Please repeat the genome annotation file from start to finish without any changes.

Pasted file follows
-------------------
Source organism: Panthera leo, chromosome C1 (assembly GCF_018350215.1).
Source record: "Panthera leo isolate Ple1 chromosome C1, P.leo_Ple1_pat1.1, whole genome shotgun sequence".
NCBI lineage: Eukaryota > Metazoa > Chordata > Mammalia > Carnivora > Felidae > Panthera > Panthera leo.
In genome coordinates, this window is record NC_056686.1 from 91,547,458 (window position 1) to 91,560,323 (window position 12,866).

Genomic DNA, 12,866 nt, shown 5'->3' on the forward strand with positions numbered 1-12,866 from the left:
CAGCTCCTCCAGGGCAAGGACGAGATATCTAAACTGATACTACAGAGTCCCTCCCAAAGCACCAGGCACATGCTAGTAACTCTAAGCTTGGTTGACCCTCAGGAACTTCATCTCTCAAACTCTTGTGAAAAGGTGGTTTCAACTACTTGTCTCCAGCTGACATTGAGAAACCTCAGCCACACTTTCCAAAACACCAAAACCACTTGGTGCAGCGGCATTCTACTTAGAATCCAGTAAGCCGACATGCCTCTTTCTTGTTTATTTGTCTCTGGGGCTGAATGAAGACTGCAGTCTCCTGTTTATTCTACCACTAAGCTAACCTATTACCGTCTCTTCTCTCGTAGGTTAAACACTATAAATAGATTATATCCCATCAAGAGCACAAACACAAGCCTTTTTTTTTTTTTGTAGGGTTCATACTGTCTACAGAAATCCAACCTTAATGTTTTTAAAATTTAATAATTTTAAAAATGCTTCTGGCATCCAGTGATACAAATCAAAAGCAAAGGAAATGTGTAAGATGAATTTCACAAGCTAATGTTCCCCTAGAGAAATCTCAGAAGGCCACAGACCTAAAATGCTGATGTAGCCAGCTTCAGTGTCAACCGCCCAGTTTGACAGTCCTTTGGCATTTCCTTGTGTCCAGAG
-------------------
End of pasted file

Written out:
Source organism: Panthera leo, chromosome C1 (assembly GCF_018350215.1).
Source record: "Panthera leo isolate Ple1 chromosome C1, P.leo_Ple1_pat1.1, whole genome shotgun sequence".
NCBI lineage: Eukaryota > Metazoa > Chordata > Mammalia > Carnivora > Felidae > Panthera > Panthera leo.
In genome coordinates, this window is record NC_056686.1 from 91,547,458 (window position 1) to 91,560,323 (window position 12,866).

Genomic DNA, 12,866 nt, shown 5'->3' on the forward strand with positions numbered 1-12,866 from the left:
CAGCTCCTCCAGGGCAAGGACGAGATATCTAAACTGATACTACAGAGTCCCTCCCAAAGCACCAGGCACATGCTAGTAACTCTAAGCTTGGTTGACCCTCAGGAACTTCATCTCTCAAACTCTTGTGAAAAGGTGGTTTCAACTACTTGTCTCCAGCTGACATTGAGAAACCTCAGCCACACTTTCCAAAACACCAAAACCACTTGGTGCAGCGGCATTCTACTTAGAATCCAGTAAGCCGACATGCCTCTTTCTTGTTTATTTGTCTCTGGGGCTGAATGAAGACTGCAGTCTCCTGTTTATTCTACCACTAAGCTAACCTATTACCGTCTCTTCTCTCGTAGGTTAAACACTATAAATAGATTATATCCCATCAAGAGCACAAACACAAGCCTTTTTTTTTTTTTGTAGGGTTCATACTGTCTACAGAAATCCAACCTTAATGTTTTTAAAATTTAATAATTTTAAAAATGCTTCTGGCATCCAGTGATACAAATCAAAAGCAAAGGAAATGTGTAAGATGAATTTCACAAGCTAATGTTCCCCTAGAGAAATCTCAGAAGGCCACAGACCTAAAATGCTGATGTAGCCAGCTTCAGTGTCAACCGCCCAGTTTGACAGTCCTTTGGCATTTCCTTGTGTCCAGAG